lunedì 16 aprile 2012

Glocalization and ISTITUTO EUROPEO'S market strategy

There was a subject on the web a few years ago about globalization: how some main global trends (mainstream) could overlap local trends and modify them.
Recently the subject changed from globalization to glocalization: how global tendencies have been modified and digested by local traditions.
This last trend was originated above all by the Arab revolutions (Arab Springs), which found a ground for their revendications in the mainstream-life-style imposed to the world by the Social Media.
What they ask is the same what other movements would have asked for after them: work, dignity and a decent existence.
“We are 99%” is the same slogan which unite different movements: from the Arab Springs through Occupy Wallstreet to the Indignados.
It’s a new philosophy that is coming to the surface from a philosophy of individualism, generated by the individuality of tagging, of the strong communities in Social Media, and the enormous chances by the Web2.0 to express your own thoughts on the blogosphere.
Even selling a product implies to cope with this new trend, even in the field of education where ISTITUTO EUROPEO operates.
Selling a product today means to tailor-made it.
It is a challenging prospective that ISTITUTO EUROPEO tries to face with a policy of controlling prices and tailor-made-programs, creativity and innovation.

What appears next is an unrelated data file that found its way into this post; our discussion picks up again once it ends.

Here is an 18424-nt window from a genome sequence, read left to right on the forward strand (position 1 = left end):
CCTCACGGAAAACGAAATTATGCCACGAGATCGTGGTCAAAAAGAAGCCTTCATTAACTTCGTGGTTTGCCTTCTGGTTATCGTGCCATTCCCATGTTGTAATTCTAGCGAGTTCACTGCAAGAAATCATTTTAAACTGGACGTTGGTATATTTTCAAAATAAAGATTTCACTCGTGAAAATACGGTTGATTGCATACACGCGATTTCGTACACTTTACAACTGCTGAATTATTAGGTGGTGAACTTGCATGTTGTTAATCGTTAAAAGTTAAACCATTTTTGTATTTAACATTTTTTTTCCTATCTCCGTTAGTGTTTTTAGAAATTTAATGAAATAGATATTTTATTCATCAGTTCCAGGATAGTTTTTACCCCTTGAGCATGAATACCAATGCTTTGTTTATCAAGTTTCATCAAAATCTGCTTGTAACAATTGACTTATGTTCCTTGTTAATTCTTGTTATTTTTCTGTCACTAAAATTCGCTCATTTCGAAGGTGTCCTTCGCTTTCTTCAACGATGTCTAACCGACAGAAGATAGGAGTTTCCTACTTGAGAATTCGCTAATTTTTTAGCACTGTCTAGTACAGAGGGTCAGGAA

giovedì 12 aprile 2012

Women a time bomb that can change the Arab World:

According to Salwa Katkhuda of the Amman-based Oasis 500 accelerator, a program aimed at developing digital start-ups in Jordan, while 25% of applications to its program come from women, 40% of those accepted are female.
By contrast, a recent report called the Startup Genome, comparing start-ups around the world, found that while New York City has almost double the female founders of Silicon Valley and London, they still comprised just 20% of start-ups.
May Habib, founder of Dubai-based Arabic translation service, which uses a lot of freelance female workers, said the Internet has transformed women's opportunities. "More flexible work options, freelance, home-based work, low capital requirements; you can see why starting a company on a small scale is a much more viable thing for women to do than get a corporate job."
The ability to work from home is very significant. "Working from home is a big thing," says Ms. Katkhuda. "In Jordan, specifically, the main reason for women not entering the work force is the lack of a proper transit system. We don't have an affordable transit system that can take women from remote areas to the city." (Excerpt from WSJ)